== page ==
public Unit Unit { getset; }
    }

    [JsonConverter(typeof(StringEnumConverter))]
    enum Unit
    {
        [EnumMember(Value = kgs)]
        Metric,
        [EnumMember(Value = lbs)]
        Imperial
    }
}

Xamarin Forms SQLite-net PCL nuget package failing to install

Following Local Databases Xamarin guide in order to add SQLite database to a Xamarin Forms project I spent quite some time on adding the “SQLite.Net PCL” nuget package. It failed with the next message:

Could not install package ‘System.Runtime.InteropServices.RuntimeInformation 4.0.0’. You are trying to install this package into a project that targets ‘.NETPortable,Version=v4.5,Profile=Profile111’, but the package does not contain any assembly references or content files that are compatible with that framework. For more information, contact the package author.

The solution is pretty easy, you just have to install “System.Runtime.InteropServices.RuntimeInformation” before installing “SQLite.Net PCL”  nuget package.

More details can be found here.

JSON.net snake case notation naming strategy

Communicating with backend in JSON can be challenging.
In case of C# model which by convention should be in CamelCase notation and backend which is using snake_notation we can easily solve the problem with Json.NET.

For example, we have the next model:

public class Model
{
public string FooBar { get; set; }
}

and we want it to be serialised to: { “foo_bar”: “” }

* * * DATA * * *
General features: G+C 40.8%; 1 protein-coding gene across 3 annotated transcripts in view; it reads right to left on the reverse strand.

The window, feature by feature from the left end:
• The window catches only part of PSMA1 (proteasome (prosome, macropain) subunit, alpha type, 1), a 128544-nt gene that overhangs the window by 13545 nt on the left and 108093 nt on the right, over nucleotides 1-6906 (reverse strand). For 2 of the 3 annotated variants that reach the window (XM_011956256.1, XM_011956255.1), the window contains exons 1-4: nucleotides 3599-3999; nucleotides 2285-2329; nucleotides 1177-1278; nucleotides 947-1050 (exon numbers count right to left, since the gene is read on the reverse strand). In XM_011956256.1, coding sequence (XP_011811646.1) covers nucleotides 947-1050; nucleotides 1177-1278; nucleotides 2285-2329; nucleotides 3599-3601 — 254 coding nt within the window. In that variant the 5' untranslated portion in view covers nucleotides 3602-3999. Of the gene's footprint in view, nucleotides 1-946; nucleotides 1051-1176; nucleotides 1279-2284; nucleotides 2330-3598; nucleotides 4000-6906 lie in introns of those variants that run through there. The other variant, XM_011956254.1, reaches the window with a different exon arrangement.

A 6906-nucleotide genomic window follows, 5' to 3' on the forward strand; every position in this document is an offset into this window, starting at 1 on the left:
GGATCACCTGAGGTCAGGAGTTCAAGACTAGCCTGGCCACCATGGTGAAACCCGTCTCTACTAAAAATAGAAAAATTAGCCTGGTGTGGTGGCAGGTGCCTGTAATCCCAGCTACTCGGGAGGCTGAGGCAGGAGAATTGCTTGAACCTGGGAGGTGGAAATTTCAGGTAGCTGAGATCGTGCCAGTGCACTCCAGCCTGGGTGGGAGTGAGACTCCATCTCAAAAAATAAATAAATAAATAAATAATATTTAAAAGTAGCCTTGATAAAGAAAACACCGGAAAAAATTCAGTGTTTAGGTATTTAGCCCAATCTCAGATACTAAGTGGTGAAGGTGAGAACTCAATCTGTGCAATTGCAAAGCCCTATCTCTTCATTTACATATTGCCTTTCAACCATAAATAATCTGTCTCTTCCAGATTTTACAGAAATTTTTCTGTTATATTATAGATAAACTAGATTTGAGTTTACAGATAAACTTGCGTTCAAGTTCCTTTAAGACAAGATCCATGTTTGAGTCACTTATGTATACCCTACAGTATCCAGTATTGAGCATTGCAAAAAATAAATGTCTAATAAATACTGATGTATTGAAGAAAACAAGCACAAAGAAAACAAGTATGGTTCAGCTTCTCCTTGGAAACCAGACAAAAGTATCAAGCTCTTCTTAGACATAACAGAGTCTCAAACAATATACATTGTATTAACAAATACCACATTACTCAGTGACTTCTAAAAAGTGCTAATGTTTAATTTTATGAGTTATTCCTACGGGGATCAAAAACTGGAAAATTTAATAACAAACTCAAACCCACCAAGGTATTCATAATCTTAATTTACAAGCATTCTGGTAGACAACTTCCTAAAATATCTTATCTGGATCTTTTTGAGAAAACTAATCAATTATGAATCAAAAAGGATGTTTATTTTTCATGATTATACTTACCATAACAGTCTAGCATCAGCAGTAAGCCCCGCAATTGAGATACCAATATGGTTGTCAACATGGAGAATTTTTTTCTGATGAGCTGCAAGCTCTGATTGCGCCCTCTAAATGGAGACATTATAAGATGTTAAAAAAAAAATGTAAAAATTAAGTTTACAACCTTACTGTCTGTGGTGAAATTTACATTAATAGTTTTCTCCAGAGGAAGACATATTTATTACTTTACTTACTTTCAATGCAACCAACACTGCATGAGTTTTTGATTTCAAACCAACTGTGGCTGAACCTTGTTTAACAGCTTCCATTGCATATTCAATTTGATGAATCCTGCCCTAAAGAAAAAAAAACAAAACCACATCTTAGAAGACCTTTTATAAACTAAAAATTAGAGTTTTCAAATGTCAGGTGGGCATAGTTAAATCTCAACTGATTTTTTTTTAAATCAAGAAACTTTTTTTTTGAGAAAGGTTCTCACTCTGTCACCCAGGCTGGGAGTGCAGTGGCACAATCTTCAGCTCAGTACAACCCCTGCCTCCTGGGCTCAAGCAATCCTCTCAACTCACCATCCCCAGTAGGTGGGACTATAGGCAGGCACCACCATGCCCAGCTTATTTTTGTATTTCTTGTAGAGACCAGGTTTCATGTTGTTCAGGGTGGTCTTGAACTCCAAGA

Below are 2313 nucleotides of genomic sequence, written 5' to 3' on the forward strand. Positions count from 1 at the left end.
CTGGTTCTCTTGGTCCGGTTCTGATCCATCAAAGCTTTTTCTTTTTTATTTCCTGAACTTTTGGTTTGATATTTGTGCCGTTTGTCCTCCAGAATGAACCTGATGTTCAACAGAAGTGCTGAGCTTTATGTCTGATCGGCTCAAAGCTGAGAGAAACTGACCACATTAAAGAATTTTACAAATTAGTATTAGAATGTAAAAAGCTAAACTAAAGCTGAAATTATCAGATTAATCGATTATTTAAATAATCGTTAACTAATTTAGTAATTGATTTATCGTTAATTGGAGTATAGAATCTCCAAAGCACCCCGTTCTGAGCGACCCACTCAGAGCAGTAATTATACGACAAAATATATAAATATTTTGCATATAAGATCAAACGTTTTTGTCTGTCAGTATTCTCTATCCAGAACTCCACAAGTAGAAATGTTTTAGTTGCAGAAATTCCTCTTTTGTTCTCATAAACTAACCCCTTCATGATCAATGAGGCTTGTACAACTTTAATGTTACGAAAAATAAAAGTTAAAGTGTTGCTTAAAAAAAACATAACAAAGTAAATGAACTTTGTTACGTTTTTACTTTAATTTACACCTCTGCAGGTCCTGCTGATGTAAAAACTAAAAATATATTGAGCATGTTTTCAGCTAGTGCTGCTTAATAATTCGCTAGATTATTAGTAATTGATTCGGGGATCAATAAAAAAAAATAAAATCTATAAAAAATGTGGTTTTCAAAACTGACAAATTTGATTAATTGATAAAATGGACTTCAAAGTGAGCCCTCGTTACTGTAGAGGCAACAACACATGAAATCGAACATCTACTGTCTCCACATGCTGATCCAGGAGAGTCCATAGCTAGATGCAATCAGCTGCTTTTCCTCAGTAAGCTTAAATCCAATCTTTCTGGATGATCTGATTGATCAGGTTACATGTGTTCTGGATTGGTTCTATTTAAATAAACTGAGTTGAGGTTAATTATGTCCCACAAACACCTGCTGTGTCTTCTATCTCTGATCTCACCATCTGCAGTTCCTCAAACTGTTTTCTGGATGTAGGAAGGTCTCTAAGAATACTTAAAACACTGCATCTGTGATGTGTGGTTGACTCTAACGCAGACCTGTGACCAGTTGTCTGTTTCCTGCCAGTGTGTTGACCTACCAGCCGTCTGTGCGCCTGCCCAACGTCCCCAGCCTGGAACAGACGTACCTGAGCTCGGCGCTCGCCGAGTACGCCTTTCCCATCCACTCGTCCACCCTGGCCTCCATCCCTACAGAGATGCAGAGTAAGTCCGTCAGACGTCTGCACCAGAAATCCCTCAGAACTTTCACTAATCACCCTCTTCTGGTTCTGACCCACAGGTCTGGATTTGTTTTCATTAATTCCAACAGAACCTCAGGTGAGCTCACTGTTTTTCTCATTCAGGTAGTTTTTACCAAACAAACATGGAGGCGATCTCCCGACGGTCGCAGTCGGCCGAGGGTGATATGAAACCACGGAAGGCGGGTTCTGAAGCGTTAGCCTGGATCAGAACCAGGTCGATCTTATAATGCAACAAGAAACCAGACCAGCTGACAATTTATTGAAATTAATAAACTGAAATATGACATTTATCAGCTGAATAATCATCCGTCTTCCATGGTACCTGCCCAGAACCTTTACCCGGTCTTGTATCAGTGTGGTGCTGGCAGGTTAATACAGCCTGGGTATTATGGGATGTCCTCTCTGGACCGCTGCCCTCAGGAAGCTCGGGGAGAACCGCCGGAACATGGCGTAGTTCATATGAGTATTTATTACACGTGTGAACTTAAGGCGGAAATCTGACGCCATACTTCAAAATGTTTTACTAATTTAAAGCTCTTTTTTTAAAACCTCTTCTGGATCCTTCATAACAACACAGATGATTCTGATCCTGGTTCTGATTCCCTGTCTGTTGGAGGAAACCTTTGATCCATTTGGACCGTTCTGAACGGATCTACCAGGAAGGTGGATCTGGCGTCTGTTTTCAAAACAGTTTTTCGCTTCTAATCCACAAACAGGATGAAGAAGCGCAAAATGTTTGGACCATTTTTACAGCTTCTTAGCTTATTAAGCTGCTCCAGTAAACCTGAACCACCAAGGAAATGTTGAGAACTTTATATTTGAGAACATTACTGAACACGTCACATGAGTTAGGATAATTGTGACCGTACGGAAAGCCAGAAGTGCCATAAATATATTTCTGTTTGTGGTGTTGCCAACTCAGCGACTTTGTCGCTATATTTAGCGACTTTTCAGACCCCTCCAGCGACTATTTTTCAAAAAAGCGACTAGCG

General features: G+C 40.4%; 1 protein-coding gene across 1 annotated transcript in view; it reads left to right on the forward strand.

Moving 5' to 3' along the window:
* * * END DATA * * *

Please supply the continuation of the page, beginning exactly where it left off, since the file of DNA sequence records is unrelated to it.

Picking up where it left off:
We could use an attribute:

[JsonProperty(PropertyName = "foo_bar")]
public string FooBar { get; set; }

That will work, however, if we want to generalise this strategy we should create a JsonSerializerSettings with DefaultContactResolver which is using SnakeCaseNamingStrategy and to use it while serialisation/deserialization:

public class JsonCoverter : IJsonConverter
{
private static JsonSerializerSettings defaultJsonSerializerSettings =
new JsonSerializerSettings
{
ContractResolver = new DefaultContractResolver
{
NamingStrategy = new SnakeCaseNamingStrategy()
}
};

public T Deserialize(string json) =>
JsonConvert.DeserializeObject(json, defaultJsonSerializerSettings);

public string Serialize(object obj) =>
JsonConvert.SerializeObject(obj, defaultJsonSerializerSettings);

}

Using the JsonConverter globally will solve the different notation problem.

How to debug an iOS app build in Xamarin on a real device for free?

“With Apple’s release of Xcode 7 came an important change for all iOS and Mac developers–free provisioning.”

So all you need is an apple id and to configure your IDE.
There are a lot of guides available out there, so this post is not going to be another one:
– Xamarin Developer Guide
http://stackoverflow.com/a/32249026/1970317

One thing that can be confusing is that first, you need to create a Xcode project with the same “Bundle Identifier” and then download the free provisioning profile. Just pay attention to the uniqueness of your bundle identifier otherwise, it won’t work.